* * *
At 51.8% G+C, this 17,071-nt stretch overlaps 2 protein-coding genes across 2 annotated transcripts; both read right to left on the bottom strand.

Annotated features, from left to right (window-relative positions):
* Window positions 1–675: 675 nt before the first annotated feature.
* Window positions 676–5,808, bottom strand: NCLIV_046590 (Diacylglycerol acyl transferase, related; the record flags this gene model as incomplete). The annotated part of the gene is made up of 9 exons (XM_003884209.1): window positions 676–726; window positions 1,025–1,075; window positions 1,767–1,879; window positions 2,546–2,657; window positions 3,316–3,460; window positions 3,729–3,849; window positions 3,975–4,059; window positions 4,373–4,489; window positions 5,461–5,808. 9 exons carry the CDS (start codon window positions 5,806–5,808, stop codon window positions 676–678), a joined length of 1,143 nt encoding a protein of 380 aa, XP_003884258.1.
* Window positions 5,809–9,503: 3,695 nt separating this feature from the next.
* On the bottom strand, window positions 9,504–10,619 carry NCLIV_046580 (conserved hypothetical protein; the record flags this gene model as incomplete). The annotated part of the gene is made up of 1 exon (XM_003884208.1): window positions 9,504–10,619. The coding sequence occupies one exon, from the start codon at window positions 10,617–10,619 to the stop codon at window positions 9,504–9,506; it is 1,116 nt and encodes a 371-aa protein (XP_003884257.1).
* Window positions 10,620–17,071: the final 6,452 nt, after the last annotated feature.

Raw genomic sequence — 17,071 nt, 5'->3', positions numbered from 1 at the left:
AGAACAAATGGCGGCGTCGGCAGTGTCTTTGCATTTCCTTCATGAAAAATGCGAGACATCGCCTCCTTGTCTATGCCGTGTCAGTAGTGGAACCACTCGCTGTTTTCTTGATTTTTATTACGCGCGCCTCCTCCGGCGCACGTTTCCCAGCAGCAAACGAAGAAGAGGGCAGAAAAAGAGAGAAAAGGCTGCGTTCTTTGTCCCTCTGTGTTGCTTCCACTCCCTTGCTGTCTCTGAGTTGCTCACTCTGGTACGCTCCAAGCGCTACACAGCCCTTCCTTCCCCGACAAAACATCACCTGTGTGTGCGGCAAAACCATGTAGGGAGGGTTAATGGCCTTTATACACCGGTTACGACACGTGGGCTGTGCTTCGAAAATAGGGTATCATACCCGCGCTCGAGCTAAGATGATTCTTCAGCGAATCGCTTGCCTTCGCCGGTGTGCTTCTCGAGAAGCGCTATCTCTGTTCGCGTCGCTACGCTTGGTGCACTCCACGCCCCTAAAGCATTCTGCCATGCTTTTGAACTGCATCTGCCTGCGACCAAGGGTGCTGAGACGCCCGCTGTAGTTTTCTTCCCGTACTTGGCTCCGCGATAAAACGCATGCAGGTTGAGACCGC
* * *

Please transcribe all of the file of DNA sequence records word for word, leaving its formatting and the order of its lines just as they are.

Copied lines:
At 51.8% G+C, this 17,071-nt stretch overlaps 2 protein-coding genes across 2 annotated transcripts; both read right to left on the bottom strand.

Annotated features, from left to right (window-relative positions):
* Window positions 1–675: 675 nt before the first annotated feature.
* Window positions 676–5,808, bottom strand: NCLIV_046590 (Diacylglycerol acyl transferase, related; the record flags this gene model as incomplete). The annotated part of the gene is made up of 9 exons (XM_003884209.1): window positions 676–726; window positions 1,025–1,075; window positions 1,767–1,879; window positions 2,546–2,657; window positions 3,316–3,460; window positions 3,729–3,849; window positions 3,975–4,059; window positions 4,373–4,489; window positions 5,461–5,808. 9 exons carry the CDS (start codon window positions 5,806–5,808, stop codon window positions 676–678), a joined length of 1,143 nt encoding a protein of 380 aa, XP_003884258.1.
* Window positions 5,809–9,503: 3,695 nt separating this feature from the next.
* On the bottom strand, window positions 9,504–10,619 carry NCLIV_046580 (conserved hypothetical protein; the record flags this gene model as incomplete). The annotated part of the gene is made up of 1 exon (XM_003884208.1): window positions 9,504–10,619. The coding sequence occupies one exon, from the start codon at window positions 10,617–10,619 to the stop codon at window positions 9,504–9,506; it is 1,116 nt and encodes a 371-aa protein (XP_003884257.1).
* Window positions 10,620–17,071: the final 6,452 nt, after the last annotated feature.

Raw genomic sequence — 17,071 nt, 5'->3', positions numbered from 1 at the left:
AGAACAAATGGCGGCGTCGGCAGTGTCTTTGCATTTCCTTCATGAAAAATGCGAGACATCGCCTCCTTGTCTATGCCGTGTCAGTAGTGGAACCACTCGCTGTTTTCTTGATTTTTATTACGCGCGCCTCCTCCGGCGCACGTTTCCCAGCAGCAAACGAAGAAGAGGGCAGAAAAAGAGAGAAAAGGCTGCGTTCTTTGTCCCTCTGTGTTGCTTCCACTCCCTTGCTGTCTCTGAGTTGCTCACTCTGGTACGCTCCAAGCGCTACACAGCCCTTCCTTCCCCGACAAAACATCACCTGTGTGTGCGGCAAAACCATGTAGGGAGGGTTAATGGCCTTTATACACCGGTTACGACACGTGGGCTGTGCTTCGAAAATAGGGTATCATACCCGCGCTCGAGCTAAGATGATTCTTCAGCGAATCGCTTGCCTTCGCCGGTGTGCTTCTCGAGAAGCGCTATCTCTGTTCGCGTCGCTACGCTTGGTGCACTCCACGCCCCTAAAGCATTCTGCCATGCTTTTGAACTGCATCTGCCTGCGACCAAGGGTGCTGAGACGCCCGCTGTAGTTTTCTTCCCGTACTTGGCTCCGCGATAAAACGCATGCAGGTTGAGACCGC